Established in 1927, FICCI is the largest and oldest apex business organisation in India. Its history is closely interwoven with India’s struggle for independence and its subsequent emergence as one of the most rapidly growing economies globally. FICCI plays a leading role in policy debates that are at the forefront of social, economic and political change. Through its 400 professionals, FICCI is active in 44 sectors of the economy. FICCI’s stand on policy issues is sought out by think tanks, governments and academia. Its publications are widely read for their in-depth research and policy prescriptions. FICCI has joint business councils with 79 countries around the world.
A non-government, not-for-profit organisation, FICCI is the voice of India’s business and industry. FICCI has direct membership from the private as well as public sectors, including SMEs and MNCs, and an indirect membership of around 2,50,000 companies from regional chambers of commerce.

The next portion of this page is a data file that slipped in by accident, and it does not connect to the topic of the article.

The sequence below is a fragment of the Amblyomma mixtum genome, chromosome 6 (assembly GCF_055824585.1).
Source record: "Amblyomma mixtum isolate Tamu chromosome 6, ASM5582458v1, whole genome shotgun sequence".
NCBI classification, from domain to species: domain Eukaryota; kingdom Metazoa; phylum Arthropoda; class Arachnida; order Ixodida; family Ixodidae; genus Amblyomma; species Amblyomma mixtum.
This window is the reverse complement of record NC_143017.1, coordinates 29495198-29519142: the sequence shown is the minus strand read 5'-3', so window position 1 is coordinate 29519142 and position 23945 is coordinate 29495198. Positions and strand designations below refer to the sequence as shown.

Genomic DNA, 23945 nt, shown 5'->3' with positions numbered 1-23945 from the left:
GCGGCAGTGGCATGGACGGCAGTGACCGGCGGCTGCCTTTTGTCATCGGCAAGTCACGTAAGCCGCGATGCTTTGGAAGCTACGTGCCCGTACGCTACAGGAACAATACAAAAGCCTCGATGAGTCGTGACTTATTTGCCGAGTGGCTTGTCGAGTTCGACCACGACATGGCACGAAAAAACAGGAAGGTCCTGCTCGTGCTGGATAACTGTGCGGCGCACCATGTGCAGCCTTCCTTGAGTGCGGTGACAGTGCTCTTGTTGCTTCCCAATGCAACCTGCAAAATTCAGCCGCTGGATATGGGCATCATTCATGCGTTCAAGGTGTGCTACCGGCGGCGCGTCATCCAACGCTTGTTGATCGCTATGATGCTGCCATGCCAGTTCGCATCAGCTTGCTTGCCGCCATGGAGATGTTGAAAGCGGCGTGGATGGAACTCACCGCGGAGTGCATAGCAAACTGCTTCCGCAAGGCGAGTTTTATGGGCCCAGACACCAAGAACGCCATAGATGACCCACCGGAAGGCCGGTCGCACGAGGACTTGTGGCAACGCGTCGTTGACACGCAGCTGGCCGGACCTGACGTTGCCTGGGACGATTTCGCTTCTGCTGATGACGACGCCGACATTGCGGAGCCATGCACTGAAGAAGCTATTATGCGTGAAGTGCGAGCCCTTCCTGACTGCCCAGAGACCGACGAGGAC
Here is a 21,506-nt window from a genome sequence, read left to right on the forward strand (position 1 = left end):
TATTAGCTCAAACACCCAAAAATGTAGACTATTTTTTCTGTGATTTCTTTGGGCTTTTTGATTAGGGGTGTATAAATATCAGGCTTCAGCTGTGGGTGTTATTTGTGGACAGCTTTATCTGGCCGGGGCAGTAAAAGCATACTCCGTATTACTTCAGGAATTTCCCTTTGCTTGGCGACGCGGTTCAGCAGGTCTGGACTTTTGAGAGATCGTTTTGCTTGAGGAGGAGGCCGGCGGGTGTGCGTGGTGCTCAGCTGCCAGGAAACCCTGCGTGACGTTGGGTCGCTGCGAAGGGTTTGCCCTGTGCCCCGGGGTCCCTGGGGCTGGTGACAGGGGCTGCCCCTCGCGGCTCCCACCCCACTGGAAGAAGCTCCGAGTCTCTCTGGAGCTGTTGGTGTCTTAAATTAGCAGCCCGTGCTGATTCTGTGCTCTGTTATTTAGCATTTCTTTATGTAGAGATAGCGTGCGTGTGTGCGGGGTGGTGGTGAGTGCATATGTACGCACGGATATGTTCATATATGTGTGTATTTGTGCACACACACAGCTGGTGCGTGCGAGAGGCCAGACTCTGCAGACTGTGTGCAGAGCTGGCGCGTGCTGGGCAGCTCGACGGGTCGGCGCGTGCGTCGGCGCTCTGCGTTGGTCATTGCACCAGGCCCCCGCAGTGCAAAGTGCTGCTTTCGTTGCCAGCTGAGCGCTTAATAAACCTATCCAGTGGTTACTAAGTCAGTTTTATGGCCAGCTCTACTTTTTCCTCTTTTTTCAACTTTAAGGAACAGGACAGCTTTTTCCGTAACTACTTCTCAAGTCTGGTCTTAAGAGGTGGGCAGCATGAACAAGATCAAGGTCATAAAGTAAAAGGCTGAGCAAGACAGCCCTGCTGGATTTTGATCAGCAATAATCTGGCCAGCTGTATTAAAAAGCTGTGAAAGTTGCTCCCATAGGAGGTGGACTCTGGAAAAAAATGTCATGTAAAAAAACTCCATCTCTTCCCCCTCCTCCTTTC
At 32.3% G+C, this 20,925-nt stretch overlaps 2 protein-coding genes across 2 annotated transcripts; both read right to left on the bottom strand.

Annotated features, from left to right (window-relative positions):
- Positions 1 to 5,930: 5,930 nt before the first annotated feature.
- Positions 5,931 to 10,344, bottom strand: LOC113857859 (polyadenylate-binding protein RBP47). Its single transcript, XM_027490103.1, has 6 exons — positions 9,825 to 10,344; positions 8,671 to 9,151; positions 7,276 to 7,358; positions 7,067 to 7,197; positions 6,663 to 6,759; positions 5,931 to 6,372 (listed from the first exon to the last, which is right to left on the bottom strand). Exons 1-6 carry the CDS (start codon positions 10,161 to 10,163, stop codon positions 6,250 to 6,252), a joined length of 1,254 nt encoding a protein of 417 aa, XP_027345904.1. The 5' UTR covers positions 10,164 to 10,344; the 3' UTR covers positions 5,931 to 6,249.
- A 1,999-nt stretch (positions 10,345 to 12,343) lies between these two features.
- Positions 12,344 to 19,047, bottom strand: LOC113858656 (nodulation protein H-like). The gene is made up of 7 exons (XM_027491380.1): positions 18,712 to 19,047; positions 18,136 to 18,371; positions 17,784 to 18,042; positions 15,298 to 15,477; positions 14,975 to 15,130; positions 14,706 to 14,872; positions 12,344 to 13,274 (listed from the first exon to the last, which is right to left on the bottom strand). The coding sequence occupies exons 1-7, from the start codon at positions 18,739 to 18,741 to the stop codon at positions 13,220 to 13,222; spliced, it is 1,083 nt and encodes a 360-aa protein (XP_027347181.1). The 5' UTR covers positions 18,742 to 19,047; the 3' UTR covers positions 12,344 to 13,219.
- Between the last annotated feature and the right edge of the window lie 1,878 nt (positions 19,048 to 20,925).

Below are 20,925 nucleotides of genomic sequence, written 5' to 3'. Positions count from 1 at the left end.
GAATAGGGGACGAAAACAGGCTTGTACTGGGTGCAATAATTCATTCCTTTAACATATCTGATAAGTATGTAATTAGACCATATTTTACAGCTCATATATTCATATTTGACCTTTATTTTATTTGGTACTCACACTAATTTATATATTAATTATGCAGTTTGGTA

FICCI works closely with the government on policy issues, enhancing efficiency, competitiveness and expanding business opportunities for industry through a range of specialised services and global linkages. It also provides a platform for sector specific consensus building and networking.
Partnerships with countries across the world carry forward our initiatives in inclusive development, which encompass health, education, livelihood, governance, skill development, etc. FICCI serves as the first port of call for Indian industry and the international business community.
Founded in 1910, Confindustria is the main organisation representing Italian manufacturing and services companies. A total of 149.288 companies of all sizes – employing a total of 5.516.975 workers – are voluntary members of the organisation. The fundamental value underlying Confindustria’s activities is the belief that free enterprise and free economic activity, within the framework of a market economy, are key factors for the growth and development of society as a whole. In its by-laws, Confindustria pledges to contribute to Italy’s economic and social growth by cooperating with both Italian and international political institutions and economic, social and cultural organisations. To this end, Confindustria represents the interests of Italian companies to leading political and administrative institutions, including parliament, the government, trade unions and other social partners.
Keidanren/Japan Business Federation (KEIDANREN)